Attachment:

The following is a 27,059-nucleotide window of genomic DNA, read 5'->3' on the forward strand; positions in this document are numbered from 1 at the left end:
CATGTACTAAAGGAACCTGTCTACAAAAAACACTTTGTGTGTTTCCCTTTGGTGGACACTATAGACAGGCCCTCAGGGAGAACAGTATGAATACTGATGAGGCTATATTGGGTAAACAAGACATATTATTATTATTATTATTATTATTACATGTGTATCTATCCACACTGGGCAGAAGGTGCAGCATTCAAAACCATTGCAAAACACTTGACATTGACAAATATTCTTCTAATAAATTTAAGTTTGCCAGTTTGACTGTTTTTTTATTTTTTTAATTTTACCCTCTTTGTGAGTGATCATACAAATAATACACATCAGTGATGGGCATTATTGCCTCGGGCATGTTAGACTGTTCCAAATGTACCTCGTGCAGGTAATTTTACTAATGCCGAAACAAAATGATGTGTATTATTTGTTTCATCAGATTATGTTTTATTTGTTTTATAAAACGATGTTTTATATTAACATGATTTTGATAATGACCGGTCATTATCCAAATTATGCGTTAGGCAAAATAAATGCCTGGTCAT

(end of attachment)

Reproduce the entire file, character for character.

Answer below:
The following is a 27,059-nucleotide window of genomic DNA, read 5'->3' on the forward strand; positions in this document are numbered from 1 at the left end:
CATGTACTAAAGGAACCTGTCTACAAAAAACACTTTGTGTGTTTCCCTTTGGTGGACACTATAGACAGGCCCTCAGGGAGAACAGTATGAATACTGATGAGGCTATATTGGGTAAACAAGACATATTATTATTATTATTATTATTATTACATGTGTATCTATCCACACTGGGCAGAAGGTGCAGCATTCAAAACCATTGCAAAACACTTGACATTGACAAATATTCTTCTAATAAATTTAAGTTTGCCAGTTTGACTGTTTTTTTATTTTTTTAATTTTACCCTCTTTGTGAGTGATCATACAAATAATACACATCAGTGATGGGCATTATTGCCTCGGGCATGTTAGACTGTTCCAAATGTACCTCGTGCAGGTAATTTTACTAATGCCGAAACAAAATGATGTGTATTATTTGTTTCATCAGATTATGTTTTATTTGTTTTATAAAACGATGTTTTATATTAACATGATTTTGATAATGACCGGTCATTATCCAAATTATGCGTTAGGCAAAATAAATGCCTGGTCAT